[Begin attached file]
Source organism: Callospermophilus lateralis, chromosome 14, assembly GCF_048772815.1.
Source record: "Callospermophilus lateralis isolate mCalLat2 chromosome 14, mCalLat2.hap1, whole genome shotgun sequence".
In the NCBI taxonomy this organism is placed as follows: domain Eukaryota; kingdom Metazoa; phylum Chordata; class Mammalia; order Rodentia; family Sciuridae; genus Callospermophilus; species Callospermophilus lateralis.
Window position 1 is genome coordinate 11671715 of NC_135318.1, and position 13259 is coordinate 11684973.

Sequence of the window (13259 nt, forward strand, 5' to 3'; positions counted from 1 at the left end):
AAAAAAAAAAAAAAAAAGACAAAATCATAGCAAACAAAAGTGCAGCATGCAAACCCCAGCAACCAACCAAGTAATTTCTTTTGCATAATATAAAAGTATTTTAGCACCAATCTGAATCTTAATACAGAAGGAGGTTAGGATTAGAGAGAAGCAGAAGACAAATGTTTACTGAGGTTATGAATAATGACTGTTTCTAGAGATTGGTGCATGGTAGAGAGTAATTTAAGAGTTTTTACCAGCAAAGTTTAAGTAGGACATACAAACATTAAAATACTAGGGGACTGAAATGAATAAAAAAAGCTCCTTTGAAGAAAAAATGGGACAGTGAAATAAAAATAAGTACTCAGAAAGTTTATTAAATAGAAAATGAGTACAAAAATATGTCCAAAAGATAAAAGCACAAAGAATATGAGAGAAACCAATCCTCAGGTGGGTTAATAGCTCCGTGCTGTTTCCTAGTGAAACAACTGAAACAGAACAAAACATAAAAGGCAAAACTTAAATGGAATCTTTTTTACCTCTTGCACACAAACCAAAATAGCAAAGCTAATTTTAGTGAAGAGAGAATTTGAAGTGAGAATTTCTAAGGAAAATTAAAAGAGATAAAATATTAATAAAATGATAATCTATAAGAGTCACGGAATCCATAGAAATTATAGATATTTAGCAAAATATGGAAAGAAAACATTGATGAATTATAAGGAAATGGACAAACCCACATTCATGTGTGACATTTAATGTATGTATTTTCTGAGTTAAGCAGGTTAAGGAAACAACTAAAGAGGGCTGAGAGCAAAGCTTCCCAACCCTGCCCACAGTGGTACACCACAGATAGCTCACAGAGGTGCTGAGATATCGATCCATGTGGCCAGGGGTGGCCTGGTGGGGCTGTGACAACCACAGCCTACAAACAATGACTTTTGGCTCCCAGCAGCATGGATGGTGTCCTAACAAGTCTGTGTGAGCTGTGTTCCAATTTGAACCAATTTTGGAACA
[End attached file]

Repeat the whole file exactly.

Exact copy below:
Source organism: Callospermophilus lateralis, chromosome 14, assembly GCF_048772815.1.
Source record: "Callospermophilus lateralis isolate mCalLat2 chromosome 14, mCalLat2.hap1, whole genome shotgun sequence".
In the NCBI taxonomy this organism is placed as follows: domain Eukaryota; kingdom Metazoa; phylum Chordata; class Mammalia; order Rodentia; family Sciuridae; genus Callospermophilus; species Callospermophilus lateralis.
Window position 1 is genome coordinate 11671715 of NC_135318.1, and position 13259 is coordinate 11684973.

Sequence of the window (13259 nt, forward strand, 5' to 3'; positions counted from 1 at the left end):
AAAAAAAAAAAAAAAAAGACAAAATCATAGCAAACAAAAGTGCAGCATGCAAACCCCAGCAACCAACCAAGTAATTTCTTTTGCATAATATAAAAGTATTTTAGCACCAATCTGAATCTTAATACAGAAGGAGGTTAGGATTAGAGAGAAGCAGAAGACAAATGTTTACTGAGGTTATGAATAATGACTGTTTCTAGAGATTGGTGCATGGTAGAGAGTAATTTAAGAGTTTTTACCAGCAAAGTTTAAGTAGGACATACAAACATTAAAATACTAGGGGACTGAAATGAATAAAAAAAGCTCCTTTGAAGAAAAAATGGGACAGTGAAATAAAAATAAGTACTCAGAAAGTTTATTAAATAGAAAATGAGTACAAAAATATGTCCAAAAGATAAAAGCACAAAGAATATGAGAGAAACCAATCCTCAGGTGGGTTAATAGCTCCGTGCTGTTTCCTAGTGAAACAACTGAAACAGAACAAAACATAAAAGGCAAAACTTAAATGGAATCTTTTTTACCTCTTGCACACAAACCAAAATAGCAAAGCTAATTTTAGTGAAGAGAGAATTTGAAGTGAGAATTTCTAAGGAAAATTAAAAGAGATAAAATATTAATAAAATGATAATCTATAAGAGTCACGGAATCCATAGAAATTATAGATATTTAGCAAAATATGGAAAGAAAACATTGATGAATTATAAGGAAATGGACAAACCCACATTCATGTGTGACATTTAATGTATGTATTTTCTGAGTTAAGCAGGTTAAGGAAACAACTAAAGAGGGCTGAGAGCAAAGCTTCCCAACCCTGCCCACAGTGGTACACCACAGATAGCTCACAGAGGTGCTGAGATATCGATCCATGTGGCCAGGGGTGGCCTGGTGGGGCTGTGACAACCACAGCCTACAAACAATGACTTTTGGCTCCCAGCAGCATGGATGGTGTCCTAACAAGTCTGTGTGAGCTGTGTTCCAATTTGAACCAATTTTGGAACA